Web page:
Choices and the consequences for those choices – good or bad – leap to our minds from media accounts, and the experience of friends and family. If we make a right choice and obey God’s Word, we are likely to enjoy the outcome. If we continue to make poor choices, then we will not find ourselves very happy. It is a pretty simple formula, but many never get it in their entire lifetime. They keep on making poor choices and keep on paying the consequences.
One definition of insanity that has long made the rounds is “continuing to do the same thing in the same way and expecting a different outcome.” Some Christians act “insane” at times or at least portray an indifference and poor attitude toward the things of God.
Many of us make the choices that “feel good” at the moment or bring us popularity in our peer groups, or make some quick money, but paying the consequences is an entirely different matter, and often we blame God for our pain and our circumstances. We need to grow up (as Christians and as human beings) and understand this principle.
An example we’ve been hearing a lot about on our Houston news is the account of Jessica Tata, a Nigerian immigrant who came to America, opened a daycare, and decided to leave seven small children sleeping with a pot of oil on the stove while she went to shop at Target. When she returned, the Houston Fire Department was on the scene and her home, which housed the daycare, and everything in the house were engulfed in flames. Four precious children died in that fire and four families were immediately hurt to the core, not even counting the grandparents, aunts, uncles, siblings, neighbors and friends whose hearts are breaking. What should be her consequences? She was 22 years old, supposedly trained in daycare and making a good living when you hear how much the state was paying her, and yet she did not exercise the care that should be afforded a young child.
Instead of stepping up to the plate and admitting a terrible, life-altering mistake, Tata, by all accounts from law officials and the news media, has chosen to flee the country. She is said to have flown back to Nigeria and is in hiding while U.S. Marshals lead the manhunt for this woman. In all likelihood, her young life will be spent running, and these families will never be the same.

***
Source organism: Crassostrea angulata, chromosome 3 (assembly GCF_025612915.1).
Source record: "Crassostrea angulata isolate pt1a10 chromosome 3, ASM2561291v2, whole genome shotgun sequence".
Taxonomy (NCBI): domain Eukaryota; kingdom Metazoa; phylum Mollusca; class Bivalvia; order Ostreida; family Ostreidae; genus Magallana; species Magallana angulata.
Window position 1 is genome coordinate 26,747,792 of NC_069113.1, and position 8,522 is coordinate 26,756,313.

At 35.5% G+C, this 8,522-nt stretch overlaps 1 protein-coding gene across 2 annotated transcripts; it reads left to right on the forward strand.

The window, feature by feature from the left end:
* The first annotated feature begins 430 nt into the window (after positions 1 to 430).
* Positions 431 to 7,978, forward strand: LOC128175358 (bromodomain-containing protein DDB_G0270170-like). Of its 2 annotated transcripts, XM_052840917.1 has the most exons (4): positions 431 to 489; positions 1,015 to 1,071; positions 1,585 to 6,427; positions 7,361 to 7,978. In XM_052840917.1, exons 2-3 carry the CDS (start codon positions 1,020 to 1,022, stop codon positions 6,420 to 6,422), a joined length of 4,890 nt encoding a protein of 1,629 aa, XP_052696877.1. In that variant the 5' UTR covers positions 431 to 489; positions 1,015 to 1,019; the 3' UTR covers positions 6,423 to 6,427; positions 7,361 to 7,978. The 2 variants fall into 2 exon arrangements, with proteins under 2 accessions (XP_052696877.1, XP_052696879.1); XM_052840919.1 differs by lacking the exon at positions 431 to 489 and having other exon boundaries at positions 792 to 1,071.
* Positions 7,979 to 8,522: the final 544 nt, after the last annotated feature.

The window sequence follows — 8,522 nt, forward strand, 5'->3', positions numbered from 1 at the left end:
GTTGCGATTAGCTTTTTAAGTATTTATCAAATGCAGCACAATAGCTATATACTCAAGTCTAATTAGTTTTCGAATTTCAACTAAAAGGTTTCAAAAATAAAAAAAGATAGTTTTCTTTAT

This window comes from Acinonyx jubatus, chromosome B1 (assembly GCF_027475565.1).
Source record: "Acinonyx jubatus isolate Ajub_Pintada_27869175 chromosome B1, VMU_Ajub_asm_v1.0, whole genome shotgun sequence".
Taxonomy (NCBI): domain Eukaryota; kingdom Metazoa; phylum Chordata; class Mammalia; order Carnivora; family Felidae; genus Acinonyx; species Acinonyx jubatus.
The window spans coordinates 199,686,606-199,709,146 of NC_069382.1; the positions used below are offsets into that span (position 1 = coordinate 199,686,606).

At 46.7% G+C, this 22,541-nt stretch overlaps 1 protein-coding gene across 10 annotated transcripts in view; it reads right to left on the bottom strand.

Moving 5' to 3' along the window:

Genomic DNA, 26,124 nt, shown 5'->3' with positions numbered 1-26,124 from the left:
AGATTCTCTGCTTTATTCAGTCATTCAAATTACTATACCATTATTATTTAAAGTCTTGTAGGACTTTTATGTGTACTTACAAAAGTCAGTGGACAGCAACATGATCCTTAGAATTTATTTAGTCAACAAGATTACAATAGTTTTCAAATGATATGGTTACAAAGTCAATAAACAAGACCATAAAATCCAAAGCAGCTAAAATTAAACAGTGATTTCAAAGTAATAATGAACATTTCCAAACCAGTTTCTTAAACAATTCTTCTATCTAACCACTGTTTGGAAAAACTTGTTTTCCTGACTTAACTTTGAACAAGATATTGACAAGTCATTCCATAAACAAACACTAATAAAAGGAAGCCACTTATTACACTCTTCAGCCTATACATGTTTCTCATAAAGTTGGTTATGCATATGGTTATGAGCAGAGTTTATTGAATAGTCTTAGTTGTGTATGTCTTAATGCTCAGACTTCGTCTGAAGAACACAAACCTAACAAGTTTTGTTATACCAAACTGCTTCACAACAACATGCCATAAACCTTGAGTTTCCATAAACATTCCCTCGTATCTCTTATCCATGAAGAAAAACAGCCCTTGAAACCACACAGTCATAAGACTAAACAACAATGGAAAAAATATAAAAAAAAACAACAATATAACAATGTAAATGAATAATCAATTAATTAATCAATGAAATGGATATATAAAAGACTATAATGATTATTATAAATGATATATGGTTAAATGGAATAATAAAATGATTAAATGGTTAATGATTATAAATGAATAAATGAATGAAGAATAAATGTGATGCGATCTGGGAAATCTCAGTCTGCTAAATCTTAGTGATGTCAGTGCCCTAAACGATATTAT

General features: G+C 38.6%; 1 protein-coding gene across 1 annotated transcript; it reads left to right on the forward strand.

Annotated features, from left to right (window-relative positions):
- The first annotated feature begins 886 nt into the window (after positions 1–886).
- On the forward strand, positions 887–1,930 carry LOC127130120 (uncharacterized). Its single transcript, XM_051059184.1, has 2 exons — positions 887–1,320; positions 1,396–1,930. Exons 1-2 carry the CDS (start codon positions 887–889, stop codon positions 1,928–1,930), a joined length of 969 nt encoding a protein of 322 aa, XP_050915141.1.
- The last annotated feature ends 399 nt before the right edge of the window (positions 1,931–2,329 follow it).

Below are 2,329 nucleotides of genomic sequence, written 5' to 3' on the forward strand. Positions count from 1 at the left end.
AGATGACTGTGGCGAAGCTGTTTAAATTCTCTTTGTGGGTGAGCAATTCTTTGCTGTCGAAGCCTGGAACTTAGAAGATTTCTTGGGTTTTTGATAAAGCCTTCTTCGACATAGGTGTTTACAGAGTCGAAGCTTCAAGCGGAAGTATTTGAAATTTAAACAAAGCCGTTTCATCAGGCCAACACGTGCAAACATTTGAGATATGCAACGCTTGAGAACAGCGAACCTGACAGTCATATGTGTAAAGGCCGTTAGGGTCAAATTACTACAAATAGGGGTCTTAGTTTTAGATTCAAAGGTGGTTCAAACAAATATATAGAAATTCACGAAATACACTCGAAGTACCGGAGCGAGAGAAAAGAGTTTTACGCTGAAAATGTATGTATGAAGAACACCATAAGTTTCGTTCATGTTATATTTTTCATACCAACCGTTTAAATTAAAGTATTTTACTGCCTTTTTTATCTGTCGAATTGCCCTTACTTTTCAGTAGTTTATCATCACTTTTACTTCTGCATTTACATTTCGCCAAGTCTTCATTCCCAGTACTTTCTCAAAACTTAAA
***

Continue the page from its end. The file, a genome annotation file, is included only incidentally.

“Responsibility” is one of those words we have probably heard so many times from authority figures that we’ve developed a bit of an allergy to it. Still, it is one of the most important words and philosophies we will ever learn in life. Without it as a foundation, nothing else will really work properly.
Here is what we should learn and learn well. There is always a price to pay. Not assuming responsibility for our choices may be less demanding, less painful, and mean less time spent in the unknown. It’s often more comfortable. We can just “take it easy” and blame any problems in our lives on someone else. But there is always a price to pay. When we don’t take responsibility for our lives, we give away our personal power.
When taking responsibility for our actions is difficult to accept, we experience several different things. One of those primary feelings is that of insecurity. Many loud blowhards are really very insecure. They cannot or will not accept responsibility for their choices and actions, so they bellow. Insecurities trigger doubt about our abilities, which then works to undermine our self-confidence and our self-worth. In this state of mind and with this thinking, we have a very high need to be right at all times to compensate for what we feel is lacking in our lives. We defend our every action, right or wrong. It compounds the already existing problem of being unable to accept personal responsibility and it reinforces this behavior even more.
Once you condone this habit of not accepting responsibility, our character slowly becomes transformed. We may not even realize it is happening, but it is, and others can see it. We may tend to become irresponsible, a quitter, reliant too much on others, disturbed, unhappy, hopeless, angry, irrational and openly defiant. These qualities are not success enhancers, and they can eat away at our ability to truly serve Christ and to achieve our best.
Let’s examine our lives today. Can we accept personal responsibility for our actions?